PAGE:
Object detection models perform well at localizing and classifying objects that they are shown during training. However, due to the difficulty and cost associated with creating and annotating detection datasets, trained models detect a limited number of object types with unknown objects treated as background content. This hinders the adoption of conventional detectors in real-world applications like large-scale object matching, visual grounding, visual relation prediction, obstacle detection (where it is more important to determine the presence and location of objects than to find specific types), etc. We propose class-agnostic object detection as a new problem that focuses on detecting objects irrespective of their object-classes. Specifically, the goal is to predict bounding boxes for all objects in an image but not their object-classes. The predicted boxes can then be consumed by another system to perform application-specific classification, retrieval, etc. We propose training and evaluation protocols for benchmarking class-agnostic detectors to advance future research in this domain. Finally, we propose (1) baseline methods and (2) a new adversarial learning framework for class-agnostic detection that forces the model to exclude class-specific information from features used for predictions. Experimental results show that adversarial learning improves class-agnostic detection efficacy.
Object detection is a fundamental step for automated video analysis in many vision applications. Object detection in a video is usually performed by object detectors or background subtraction techniques. Often, an object detector requires manually labeled examples to train a binary classifier, while background subtraction needs a training sequence that contains no objects to build a background model. To automate the analysis, object detection without a separate training phase becomes a critical task. People have tried to tackle this task by using motion information. But existing motion-based methods are usually limited when coping with complex scenarios such as nonrigid motion and dynamic background. In this paper, we show that above challenges can be addressed in a unified framework named DEtecting Contiguous Outliers in the LOw-rank Representation (DECOLOR). This formulation integrates object detection and background learning into a single process of optimization, which can be solved by an alternating algorithm efficiently. We explain the relations between DECOLOR and other sparsity-based methods. Experiments on both simulated data and real sequences demonstrate that DECOLOR outperforms the state-of-the-art approaches and it can work effectively on a wide range of complex scenarios.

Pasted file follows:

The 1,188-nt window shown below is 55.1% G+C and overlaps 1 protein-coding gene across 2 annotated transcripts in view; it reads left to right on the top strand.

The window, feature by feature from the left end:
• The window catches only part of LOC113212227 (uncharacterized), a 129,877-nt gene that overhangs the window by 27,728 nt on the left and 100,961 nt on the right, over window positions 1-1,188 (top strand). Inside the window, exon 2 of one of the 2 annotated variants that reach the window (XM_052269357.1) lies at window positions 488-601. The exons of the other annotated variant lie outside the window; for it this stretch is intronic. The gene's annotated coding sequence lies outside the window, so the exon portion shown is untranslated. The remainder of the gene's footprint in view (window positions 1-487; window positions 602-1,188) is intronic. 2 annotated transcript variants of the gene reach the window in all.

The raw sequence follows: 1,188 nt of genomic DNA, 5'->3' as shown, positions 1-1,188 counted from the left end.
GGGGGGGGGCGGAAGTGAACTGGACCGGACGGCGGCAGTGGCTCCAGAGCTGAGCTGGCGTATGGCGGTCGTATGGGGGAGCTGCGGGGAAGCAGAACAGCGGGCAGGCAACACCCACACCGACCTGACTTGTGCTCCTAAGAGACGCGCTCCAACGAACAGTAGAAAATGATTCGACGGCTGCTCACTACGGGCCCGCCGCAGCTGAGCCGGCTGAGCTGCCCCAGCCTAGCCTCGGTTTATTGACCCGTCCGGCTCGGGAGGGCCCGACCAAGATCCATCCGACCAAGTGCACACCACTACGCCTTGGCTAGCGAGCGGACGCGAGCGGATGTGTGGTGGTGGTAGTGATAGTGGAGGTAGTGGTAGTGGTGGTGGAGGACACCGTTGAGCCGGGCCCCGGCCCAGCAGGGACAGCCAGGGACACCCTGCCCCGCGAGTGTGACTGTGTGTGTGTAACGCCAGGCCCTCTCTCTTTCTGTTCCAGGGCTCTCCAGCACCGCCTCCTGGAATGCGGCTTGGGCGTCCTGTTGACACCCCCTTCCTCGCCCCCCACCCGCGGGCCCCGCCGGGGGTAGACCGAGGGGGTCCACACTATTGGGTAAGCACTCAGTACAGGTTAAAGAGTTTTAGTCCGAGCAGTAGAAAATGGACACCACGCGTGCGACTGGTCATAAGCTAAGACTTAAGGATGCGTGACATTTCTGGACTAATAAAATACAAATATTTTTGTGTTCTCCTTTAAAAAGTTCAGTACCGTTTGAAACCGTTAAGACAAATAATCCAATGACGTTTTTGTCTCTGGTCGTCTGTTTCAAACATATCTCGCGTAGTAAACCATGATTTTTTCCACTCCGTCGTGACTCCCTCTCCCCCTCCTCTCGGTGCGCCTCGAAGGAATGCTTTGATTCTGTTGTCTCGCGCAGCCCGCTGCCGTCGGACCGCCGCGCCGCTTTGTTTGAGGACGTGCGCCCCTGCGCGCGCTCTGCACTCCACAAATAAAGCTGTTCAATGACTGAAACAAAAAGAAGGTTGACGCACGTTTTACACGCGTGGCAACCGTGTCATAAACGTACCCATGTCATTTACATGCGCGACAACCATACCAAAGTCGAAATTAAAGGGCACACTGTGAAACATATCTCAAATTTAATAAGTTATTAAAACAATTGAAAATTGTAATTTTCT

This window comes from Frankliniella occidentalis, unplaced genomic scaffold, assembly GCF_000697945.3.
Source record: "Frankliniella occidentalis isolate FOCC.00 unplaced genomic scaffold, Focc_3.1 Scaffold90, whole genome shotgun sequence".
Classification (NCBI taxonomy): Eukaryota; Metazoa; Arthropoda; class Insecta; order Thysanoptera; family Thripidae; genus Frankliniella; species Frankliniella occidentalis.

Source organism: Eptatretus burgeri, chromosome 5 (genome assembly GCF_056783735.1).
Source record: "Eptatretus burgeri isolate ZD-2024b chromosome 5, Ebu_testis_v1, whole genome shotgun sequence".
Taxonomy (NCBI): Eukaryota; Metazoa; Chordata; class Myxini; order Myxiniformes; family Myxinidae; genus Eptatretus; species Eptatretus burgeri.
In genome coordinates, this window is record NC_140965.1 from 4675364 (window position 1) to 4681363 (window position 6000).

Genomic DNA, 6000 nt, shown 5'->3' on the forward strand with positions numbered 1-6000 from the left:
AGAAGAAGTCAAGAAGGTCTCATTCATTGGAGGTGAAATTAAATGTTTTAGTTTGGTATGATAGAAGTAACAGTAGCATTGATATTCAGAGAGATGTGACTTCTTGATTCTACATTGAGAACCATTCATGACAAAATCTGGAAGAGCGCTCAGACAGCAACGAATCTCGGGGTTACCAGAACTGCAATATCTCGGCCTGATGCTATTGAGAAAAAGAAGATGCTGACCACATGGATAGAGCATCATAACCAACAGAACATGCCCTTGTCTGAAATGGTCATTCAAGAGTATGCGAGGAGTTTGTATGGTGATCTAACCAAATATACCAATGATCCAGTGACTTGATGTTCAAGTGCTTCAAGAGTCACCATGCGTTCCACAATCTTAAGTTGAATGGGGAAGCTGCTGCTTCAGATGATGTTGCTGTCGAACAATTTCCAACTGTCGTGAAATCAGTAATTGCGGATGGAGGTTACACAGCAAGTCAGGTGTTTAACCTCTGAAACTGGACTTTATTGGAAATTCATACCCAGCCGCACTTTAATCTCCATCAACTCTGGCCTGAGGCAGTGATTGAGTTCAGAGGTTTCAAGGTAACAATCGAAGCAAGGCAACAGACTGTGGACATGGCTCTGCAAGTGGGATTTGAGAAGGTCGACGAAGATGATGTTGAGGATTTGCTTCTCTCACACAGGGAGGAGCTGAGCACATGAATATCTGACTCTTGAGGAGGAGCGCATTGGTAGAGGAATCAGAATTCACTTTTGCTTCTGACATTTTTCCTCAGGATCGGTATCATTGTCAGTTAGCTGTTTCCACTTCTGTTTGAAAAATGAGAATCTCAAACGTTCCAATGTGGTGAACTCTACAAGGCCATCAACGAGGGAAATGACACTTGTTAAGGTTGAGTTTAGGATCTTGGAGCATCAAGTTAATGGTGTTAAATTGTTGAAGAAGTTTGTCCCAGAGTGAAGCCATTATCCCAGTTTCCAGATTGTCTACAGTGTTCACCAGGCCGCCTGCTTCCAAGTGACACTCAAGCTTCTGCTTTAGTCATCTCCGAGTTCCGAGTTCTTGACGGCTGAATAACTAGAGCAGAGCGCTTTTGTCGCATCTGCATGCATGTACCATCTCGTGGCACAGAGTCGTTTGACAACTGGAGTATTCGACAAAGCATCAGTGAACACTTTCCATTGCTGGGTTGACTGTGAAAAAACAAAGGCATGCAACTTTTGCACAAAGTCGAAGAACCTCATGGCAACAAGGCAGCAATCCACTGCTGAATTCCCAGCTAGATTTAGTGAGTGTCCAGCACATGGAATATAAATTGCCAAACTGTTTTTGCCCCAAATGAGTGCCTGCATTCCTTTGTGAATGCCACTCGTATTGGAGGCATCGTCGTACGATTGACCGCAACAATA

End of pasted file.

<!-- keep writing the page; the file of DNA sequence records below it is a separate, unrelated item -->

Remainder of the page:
Many recent studies have shown that deep neural models are vulnerable to adversarial samples: images with imperceptible perturbations, for example, can fool image classifiers. In this paper, we generate adversarial examples for object detection, which entails detecting bounding boxes around multiple objects present in the image and classifying them at the same time, making it a harder task than against image classification. We specifically aim to attack the widely used Faster R-CNN by changing the predicted label for a particular object in an image: where prior work has targeted one specific object (a stop sign), we generalise to arbitrary objects, with the key challenge being the need to change the labels of all bounding boxes for all instances of that object type. To do so, we propose a novel method, named Pick-Object-Attack. Pick-Object-Attack successfully adds perturbations only to bounding boxes for the targeted object, preserving the labels of other detected objects in the image. In terms of perceptibility, the perturbations induced by the method are very small. Furthermore, for the first time, we examine the effect of adversarial attacks on object detection in terms of a downstream task, image captioning; we show that where a method that can modify all object types leads to very obvious changes in captions, the changes from our constrained attack are much less apparent.
In contrast to object recognition models, humans do not blindly trust their perception when building representations of the world, instead recruiting metacognition to detect percepts that are unreliable or false, such as when we realize that we mistook one object for another. We propose METAGEN, an unsupervised model that enhances object recognition models through a metacognition. Given noisy output from an object-detection model, METAGEN learns a meta-representation of how its perceptual system works and uses it to infer the objects in the world responsible for the detections. METAGEN achieves this by conditioning its inference on basic principles of objects that even human infants understand (known as Spelke principles: object permanence, cohesion, and spatiotemporal continuity). We test METAGEN on a variety of state-of-the-art object detection neural networks. We find that METAGEN quickly learns an accurate metacognitive representation of the neural network, and that this improves detection accuracy by filling in objects that the detection model missed and removing hallucinated objects. This approach enables generalization to out-of-sample data and outperforms comparison models that lack a metacognition.